Rather than attempting to implement family-level restrictions, leaders instead pursued a very different response to the perception of a disappearing frontier—they began to advocate setting aside some lands for conservation. Through a process of thirty-five separate workshops held with groups of Rukullakta’s residents to discuss the issue of conserving land, they managed to guide the membership to a consensus that there should be a sizable reserve protected from agriculture within the territory. This is particularly notable, since there are many protected areas in the region surrounding Rukullakta, including the Sumaco National Park and the Antisana Ecological Reserve. The desire to have a reserve under indigenous control was thus seen as substantively different and important. Shamans (known locally as yachaj, or “one who knows”) present at the workshops also expressed their opinion that access to forests was important for continuing their work, according to various people I interviewed.
Based on this consensus, Rukullakta’s leaders worked with the researchers from the University of Texas to delimit an 11,000-hectare conservation zone in the southeastern portion of Rukullakta, an area that was still largely forested. The reserve occupies about a quarter of the entire territory, an enormous percentage given the fears over population growth described in the same management plan. By setting aside the land, leaders knew they were reducing land availability even further, but they still believed that it was worthwhile.
Leaders’ reports of the conversations they held with territorial residents during the planning process indicate that there has been a noticeable shift how they imagine the remaining forested lands within their territory. Setting aside land within Rukullakta’s borders was not unprecedented—there were two previous efforts. One was in 1994, when a group of residents spent two years petitioning the cooperative administration to set aside one thousand hectares as a potential site for ecotourism. In 1999, a different community within Rukullakta, located in a more densely populated area, set aside seventy-five hectares of its community lands for “wildlife reproduction” ([4], pp. 151–52). Both initiatives were justified in very pragmatic and economic terms. Both were also in areas adjacent to where people were actively farming. In the 2008 case, on the other hand, the land under consideration was much larger and quite far from where most people lived and farmed.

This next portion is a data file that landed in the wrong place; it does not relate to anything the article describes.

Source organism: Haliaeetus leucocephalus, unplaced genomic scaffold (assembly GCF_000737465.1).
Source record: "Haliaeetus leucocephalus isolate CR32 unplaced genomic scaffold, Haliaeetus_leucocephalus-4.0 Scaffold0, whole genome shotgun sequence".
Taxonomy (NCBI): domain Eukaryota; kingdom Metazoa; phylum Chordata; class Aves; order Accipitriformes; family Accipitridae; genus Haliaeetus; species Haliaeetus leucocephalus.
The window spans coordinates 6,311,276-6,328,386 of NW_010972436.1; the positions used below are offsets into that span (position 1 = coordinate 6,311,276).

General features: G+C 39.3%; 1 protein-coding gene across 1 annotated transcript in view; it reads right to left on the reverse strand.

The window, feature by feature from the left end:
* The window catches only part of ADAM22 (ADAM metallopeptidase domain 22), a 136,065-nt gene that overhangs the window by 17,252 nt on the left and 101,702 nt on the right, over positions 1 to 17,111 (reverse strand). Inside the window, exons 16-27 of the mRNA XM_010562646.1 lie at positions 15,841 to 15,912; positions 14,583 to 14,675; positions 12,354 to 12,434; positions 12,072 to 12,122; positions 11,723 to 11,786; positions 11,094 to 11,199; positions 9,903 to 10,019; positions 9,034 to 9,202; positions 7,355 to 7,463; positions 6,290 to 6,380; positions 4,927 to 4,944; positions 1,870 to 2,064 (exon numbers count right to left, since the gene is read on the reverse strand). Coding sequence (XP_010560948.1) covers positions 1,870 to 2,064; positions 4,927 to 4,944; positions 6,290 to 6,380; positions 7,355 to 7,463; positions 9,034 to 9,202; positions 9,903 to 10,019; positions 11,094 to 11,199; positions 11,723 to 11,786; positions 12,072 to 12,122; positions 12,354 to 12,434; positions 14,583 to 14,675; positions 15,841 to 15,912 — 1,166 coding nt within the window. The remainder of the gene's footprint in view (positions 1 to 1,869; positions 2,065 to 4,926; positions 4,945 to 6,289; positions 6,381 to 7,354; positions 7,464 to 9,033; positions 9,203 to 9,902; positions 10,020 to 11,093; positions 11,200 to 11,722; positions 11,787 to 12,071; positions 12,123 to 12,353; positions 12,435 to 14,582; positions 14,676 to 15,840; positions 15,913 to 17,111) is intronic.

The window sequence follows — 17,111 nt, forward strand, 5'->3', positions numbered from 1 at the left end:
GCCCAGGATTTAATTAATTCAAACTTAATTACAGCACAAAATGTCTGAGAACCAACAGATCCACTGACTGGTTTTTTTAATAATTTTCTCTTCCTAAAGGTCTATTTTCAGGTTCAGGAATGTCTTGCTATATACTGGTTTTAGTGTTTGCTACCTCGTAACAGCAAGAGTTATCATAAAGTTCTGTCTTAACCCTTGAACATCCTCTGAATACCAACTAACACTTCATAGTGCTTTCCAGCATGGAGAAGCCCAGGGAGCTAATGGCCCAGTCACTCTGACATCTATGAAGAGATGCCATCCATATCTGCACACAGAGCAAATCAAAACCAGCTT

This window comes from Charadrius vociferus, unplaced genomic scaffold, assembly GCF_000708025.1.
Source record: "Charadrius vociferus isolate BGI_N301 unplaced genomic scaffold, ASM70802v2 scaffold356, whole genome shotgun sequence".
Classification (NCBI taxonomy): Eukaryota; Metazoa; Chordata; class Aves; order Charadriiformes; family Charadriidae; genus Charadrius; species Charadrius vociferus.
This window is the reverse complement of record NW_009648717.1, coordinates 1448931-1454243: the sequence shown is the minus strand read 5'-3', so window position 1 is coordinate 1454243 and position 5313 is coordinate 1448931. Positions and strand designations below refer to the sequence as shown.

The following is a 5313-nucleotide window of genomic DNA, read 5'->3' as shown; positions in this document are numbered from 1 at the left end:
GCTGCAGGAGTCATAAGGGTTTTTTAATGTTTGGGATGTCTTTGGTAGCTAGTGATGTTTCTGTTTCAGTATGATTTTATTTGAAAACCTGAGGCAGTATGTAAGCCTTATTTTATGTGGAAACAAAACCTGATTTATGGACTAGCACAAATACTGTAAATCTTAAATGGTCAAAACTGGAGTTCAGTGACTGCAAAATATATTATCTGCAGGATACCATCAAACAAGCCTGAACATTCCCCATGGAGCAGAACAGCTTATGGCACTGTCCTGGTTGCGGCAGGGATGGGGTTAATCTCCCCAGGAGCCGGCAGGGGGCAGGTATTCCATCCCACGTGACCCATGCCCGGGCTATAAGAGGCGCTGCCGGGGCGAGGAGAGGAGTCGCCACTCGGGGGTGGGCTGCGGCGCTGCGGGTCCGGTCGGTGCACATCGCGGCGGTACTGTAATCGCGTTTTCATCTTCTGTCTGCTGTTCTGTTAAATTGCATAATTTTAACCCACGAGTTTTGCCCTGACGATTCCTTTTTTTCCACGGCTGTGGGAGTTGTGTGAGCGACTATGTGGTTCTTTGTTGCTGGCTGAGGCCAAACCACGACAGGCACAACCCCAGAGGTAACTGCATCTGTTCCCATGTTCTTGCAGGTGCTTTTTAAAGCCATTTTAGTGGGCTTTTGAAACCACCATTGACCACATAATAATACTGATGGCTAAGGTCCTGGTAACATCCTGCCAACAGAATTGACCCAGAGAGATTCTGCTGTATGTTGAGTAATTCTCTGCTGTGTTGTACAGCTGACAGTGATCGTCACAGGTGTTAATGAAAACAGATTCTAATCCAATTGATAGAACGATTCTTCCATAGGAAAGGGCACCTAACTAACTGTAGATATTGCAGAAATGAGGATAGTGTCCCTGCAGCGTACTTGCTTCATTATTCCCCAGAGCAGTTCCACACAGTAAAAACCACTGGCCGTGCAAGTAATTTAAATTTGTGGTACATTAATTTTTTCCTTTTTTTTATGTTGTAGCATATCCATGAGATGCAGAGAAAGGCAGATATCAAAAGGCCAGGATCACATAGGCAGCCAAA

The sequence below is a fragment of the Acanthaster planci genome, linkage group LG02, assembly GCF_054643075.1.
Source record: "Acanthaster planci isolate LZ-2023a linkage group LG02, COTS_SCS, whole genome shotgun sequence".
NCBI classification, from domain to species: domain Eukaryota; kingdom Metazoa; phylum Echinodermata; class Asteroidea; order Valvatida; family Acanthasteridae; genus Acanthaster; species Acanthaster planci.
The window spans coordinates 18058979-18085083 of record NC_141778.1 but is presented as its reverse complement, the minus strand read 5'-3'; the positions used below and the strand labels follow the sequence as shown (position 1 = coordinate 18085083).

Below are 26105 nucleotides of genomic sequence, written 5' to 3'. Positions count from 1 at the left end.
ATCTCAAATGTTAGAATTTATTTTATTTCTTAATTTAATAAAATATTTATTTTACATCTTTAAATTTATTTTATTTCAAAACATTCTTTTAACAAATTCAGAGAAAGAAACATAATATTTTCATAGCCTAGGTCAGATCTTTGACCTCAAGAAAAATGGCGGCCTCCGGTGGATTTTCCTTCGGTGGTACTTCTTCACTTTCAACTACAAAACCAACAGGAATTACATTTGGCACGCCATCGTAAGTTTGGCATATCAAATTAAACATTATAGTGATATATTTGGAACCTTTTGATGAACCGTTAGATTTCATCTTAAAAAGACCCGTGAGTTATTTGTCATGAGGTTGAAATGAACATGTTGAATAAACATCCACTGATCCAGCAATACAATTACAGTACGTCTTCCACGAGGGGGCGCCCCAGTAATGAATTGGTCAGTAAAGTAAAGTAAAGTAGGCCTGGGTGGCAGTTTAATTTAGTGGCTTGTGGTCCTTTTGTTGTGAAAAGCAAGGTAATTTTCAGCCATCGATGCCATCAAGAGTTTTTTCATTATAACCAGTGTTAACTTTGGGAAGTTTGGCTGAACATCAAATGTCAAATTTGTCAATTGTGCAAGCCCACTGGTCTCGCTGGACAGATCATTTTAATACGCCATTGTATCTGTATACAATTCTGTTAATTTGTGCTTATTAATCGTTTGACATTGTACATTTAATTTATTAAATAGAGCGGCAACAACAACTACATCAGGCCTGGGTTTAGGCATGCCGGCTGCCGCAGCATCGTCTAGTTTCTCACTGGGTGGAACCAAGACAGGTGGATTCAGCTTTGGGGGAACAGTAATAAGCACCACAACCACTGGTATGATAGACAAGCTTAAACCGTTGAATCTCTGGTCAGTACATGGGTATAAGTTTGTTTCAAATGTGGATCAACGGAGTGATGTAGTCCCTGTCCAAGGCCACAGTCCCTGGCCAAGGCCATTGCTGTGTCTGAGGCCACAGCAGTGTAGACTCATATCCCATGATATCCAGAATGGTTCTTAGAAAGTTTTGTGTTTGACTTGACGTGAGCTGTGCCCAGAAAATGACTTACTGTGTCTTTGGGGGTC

Also, some of the reasons for setting it aside were different. Some of the motivations could still be labeled as pragmatic or economic, since Rukullakta’s leaders did submit the reserve to a national program that pays landowners an annual rent to set aside lands for twenty years (called Socio Bosque, or Partner Forest). However, spiritual and cultural reasons were, for the first time, added to the list of motivations. Shamans needed intact forest to be able to connect with forest spirits, far from the urban noises that could drive them away. Others wanted future generations to be able to be able to visit an undeveloped forest and to be able to hunt and fish as their grandparents had done. Both reasons speak to a growing appreciation for large areas of forest unbroken by agriculture, a growing sense that such areas were in short supply (even though there are several protected areas nearby), and a commitment to setting off a large area of land that people would visit rather than occupy or cultivate.